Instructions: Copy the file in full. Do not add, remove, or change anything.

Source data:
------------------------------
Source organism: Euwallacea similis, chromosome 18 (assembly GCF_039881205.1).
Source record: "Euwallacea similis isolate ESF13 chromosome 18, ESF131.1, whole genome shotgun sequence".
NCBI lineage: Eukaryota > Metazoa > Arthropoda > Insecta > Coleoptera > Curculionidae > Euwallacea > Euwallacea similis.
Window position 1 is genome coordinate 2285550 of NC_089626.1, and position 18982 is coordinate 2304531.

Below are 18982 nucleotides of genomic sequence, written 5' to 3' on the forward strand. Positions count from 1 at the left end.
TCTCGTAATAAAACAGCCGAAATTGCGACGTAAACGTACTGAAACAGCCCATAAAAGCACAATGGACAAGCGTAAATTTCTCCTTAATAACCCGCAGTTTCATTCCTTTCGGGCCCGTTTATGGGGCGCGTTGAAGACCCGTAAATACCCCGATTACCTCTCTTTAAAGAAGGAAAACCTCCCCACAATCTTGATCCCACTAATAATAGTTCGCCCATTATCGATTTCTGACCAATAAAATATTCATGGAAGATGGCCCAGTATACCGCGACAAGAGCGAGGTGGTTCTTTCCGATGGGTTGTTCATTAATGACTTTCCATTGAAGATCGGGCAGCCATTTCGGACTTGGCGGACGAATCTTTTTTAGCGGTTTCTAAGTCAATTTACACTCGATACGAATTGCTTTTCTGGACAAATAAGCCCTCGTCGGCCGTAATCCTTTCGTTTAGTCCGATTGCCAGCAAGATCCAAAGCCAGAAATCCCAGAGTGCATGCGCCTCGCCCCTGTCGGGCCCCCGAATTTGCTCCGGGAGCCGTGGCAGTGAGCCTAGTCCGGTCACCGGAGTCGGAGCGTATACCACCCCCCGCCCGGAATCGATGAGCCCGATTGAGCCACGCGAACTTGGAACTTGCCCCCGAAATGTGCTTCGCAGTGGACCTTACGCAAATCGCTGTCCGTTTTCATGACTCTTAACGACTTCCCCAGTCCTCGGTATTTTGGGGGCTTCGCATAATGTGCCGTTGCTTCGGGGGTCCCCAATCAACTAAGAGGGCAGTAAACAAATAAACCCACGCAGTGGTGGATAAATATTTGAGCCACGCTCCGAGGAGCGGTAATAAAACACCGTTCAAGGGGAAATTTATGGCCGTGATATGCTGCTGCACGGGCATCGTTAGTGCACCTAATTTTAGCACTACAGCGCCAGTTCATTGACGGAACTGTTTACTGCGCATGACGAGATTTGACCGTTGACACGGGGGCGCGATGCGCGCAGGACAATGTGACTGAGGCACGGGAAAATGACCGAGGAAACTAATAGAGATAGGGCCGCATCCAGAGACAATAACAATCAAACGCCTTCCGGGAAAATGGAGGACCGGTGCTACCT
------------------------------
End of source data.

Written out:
Source organism: Euwallacea similis, chromosome 18 (assembly GCF_039881205.1).
Source record: "Euwallacea similis isolate ESF13 chromosome 18, ESF131.1, whole genome shotgun sequence".
NCBI lineage: Eukaryota > Metazoa > Arthropoda > Insecta > Coleoptera > Curculionidae > Euwallacea > Euwallacea similis.
Window position 1 is genome coordinate 2285550 of NC_089626.1, and position 18982 is coordinate 2304531.

Below are 18982 nucleotides of genomic sequence, written 5' to 3' on the forward strand. Positions count from 1 at the left end.
TCTCGTAATAAAACAGCCGAAATTGCGACGTAAACGTACTGAAACAGCCCATAAAAGCACAATGGACAAGCGTAAATTTCTCCTTAATAACCCGCAGTTTCATTCCTTTCGGGCCCGTTTATGGGGCGCGTTGAAGACCCGTAAATACCCCGATTACCTCTCTTTAAAGAAGGAAAACCTCCCCACAATCTTGATCCCACTAATAATAGTTCGCCCATTATCGATTTCTGACCAATAAAATATTCATGGAAGATGGCCCAGTATACCGCGACAAGAGCGAGGTGGTTCTTTCCGATGGGTTGTTCATTAATGACTTTCCATTGAAGATCGGGCAGCCATTTCGGACTTGGCGGACGAATCTTTTTTAGCGGTTTCTAAGTCAATTTACACTCGATACGAATTGCTTTTCTGGACAAATAAGCCCTCGTCGGCCGTAATCCTTTCGTTTAGTCCGATTGCCAGCAAGATCCAAAGCCAGAAATCCCAGAGTGCATGCGCCTCGCCCCTGTCGGGCCCCCGAATTTGCTCCGGGAGCCGTGGCAGTGAGCCTAGTCCGGTCACCGGAGTCGGAGCGTATACCACCCCCCGCCCGGAATCGATGAGCCCGATTGAGCCACGCGAACTTGGAACTTGCCCCCGAAATGTGCTTCGCAGTGGACCTTACGCAAATCGCTGTCCGTTTTCATGACTCTTAACGACTTCCCCAGTCCTCGGTATTTTGGGGGCTTCGCATAATGTGCCGTTGCTTCGGGGGTCCCCAATCAACTAAGAGGGCAGTAAACAAATAAACCCACGCAGTGGTGGATAAATATTTGAGCCACGCTCCGAGGAGCGGTAATAAAACACCGTTCAAGGGGAAATTTATGGCCGTGATATGCTGCTGCACGGGCATCGTTAGTGCACCTAATTTTAGCACTACAGCGCCAGTTCATTGACGGAACTGTTTACTGCGCATGACGAGATTTGACCGTTGACACGGGGGCGCGATGCGCGCAGGACAATGTGACTGAGGCACGGGAAAATGACCGAGGAAACTAATAGAGATAGGGCCGCATCCAGAGACAATAACAATCAAACGCCTTCCGGGAAAATGGAGGACCGGTGCTACCT